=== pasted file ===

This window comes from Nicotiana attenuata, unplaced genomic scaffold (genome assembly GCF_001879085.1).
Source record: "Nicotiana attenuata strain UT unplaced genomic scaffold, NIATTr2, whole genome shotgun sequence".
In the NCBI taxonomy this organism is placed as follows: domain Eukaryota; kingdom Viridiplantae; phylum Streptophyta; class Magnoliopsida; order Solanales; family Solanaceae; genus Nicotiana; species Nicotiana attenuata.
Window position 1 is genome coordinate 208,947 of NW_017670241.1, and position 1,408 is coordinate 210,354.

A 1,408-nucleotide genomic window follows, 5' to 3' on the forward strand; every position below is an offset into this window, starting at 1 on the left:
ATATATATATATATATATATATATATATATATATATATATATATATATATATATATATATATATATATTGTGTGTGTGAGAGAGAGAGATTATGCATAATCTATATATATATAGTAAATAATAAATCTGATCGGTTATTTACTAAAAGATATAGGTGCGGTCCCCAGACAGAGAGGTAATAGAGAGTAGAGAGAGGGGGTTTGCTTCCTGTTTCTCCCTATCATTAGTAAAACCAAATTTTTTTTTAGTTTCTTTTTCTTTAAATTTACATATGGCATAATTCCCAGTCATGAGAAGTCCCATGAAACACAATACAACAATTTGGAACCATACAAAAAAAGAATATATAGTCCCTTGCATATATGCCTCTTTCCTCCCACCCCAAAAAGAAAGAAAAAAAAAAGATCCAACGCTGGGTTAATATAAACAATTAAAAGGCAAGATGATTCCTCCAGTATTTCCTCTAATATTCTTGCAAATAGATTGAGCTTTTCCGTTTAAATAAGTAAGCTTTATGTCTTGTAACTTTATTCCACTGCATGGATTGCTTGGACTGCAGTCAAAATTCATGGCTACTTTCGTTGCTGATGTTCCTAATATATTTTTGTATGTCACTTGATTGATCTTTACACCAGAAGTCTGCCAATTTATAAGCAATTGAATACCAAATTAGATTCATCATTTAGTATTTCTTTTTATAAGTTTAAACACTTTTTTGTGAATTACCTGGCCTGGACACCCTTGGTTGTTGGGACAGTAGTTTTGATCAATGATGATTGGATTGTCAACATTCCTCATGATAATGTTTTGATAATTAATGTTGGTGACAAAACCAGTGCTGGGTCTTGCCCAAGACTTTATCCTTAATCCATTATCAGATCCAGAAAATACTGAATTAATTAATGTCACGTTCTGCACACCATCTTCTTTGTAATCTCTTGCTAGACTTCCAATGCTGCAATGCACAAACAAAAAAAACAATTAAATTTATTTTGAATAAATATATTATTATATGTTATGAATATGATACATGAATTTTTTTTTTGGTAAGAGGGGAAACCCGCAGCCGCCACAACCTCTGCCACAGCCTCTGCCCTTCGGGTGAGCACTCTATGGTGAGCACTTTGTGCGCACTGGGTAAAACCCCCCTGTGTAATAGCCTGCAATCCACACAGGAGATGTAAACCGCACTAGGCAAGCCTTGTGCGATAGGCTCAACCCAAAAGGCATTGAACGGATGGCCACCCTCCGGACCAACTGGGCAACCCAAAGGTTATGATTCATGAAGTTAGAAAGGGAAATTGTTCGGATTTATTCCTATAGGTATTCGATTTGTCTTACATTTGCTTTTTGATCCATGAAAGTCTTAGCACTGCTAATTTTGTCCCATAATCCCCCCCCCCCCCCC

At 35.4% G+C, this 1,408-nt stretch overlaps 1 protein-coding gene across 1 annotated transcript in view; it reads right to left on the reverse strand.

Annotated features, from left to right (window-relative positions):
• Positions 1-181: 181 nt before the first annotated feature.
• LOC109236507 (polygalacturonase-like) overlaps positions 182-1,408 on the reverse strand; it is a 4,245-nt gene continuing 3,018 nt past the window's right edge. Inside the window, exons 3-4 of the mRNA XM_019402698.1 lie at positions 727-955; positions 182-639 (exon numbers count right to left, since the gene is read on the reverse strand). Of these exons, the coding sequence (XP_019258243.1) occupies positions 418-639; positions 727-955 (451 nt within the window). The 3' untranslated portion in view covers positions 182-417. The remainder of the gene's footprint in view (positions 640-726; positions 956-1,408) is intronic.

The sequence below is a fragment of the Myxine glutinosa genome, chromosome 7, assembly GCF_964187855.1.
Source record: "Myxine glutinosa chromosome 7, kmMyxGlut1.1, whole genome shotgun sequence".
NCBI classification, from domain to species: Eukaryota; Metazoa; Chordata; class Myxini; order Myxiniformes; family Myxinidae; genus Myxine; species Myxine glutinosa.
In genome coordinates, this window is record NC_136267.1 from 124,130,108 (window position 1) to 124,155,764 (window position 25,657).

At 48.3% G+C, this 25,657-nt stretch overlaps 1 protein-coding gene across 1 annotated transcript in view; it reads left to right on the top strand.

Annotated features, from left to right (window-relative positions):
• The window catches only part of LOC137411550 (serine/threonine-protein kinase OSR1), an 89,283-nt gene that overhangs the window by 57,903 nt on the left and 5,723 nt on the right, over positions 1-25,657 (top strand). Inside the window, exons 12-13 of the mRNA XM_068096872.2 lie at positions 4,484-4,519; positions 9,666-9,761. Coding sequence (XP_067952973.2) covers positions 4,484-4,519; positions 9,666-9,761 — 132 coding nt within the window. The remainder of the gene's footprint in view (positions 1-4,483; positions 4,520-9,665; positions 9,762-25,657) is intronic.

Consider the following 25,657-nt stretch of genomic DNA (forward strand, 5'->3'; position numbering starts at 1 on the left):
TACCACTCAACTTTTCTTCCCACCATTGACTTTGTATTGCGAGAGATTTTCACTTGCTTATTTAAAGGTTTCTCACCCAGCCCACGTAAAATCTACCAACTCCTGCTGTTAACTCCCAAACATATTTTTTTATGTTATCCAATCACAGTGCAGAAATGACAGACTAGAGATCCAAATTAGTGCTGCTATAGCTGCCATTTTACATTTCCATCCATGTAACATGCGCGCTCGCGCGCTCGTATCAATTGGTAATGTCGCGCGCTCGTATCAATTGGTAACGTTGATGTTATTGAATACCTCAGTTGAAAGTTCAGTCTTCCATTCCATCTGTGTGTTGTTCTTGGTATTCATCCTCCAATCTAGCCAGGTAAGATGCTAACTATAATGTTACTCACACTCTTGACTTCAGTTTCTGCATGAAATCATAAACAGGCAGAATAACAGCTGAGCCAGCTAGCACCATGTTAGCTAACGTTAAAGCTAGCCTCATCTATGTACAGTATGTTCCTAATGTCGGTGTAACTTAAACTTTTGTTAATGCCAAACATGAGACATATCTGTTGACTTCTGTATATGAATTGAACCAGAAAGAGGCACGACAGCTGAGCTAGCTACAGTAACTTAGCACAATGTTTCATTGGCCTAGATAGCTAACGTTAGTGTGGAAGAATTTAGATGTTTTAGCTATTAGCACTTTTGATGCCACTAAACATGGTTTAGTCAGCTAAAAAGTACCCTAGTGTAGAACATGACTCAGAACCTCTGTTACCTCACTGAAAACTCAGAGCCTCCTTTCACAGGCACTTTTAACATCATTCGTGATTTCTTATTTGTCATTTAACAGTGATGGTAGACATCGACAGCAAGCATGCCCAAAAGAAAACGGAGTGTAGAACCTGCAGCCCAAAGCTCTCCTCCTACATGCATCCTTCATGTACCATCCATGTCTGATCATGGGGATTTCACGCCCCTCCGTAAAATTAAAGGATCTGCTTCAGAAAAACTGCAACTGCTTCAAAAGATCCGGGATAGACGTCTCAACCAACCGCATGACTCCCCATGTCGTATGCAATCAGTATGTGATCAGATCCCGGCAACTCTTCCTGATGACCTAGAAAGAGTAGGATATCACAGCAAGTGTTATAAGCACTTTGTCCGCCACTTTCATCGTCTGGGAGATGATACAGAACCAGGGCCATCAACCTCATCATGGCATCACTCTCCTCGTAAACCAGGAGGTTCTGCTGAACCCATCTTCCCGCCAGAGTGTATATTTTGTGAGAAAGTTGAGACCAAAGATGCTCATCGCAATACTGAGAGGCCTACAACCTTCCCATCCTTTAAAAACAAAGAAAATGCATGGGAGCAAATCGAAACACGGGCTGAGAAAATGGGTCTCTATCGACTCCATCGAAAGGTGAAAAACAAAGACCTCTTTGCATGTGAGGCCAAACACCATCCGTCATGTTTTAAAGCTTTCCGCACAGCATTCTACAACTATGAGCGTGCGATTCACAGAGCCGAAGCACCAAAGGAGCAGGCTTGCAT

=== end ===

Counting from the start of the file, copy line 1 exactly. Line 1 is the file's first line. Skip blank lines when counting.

This window comes from Nicotiana attenuata, unplaced genomic scaffold (genome assembly GCF_001879085.1).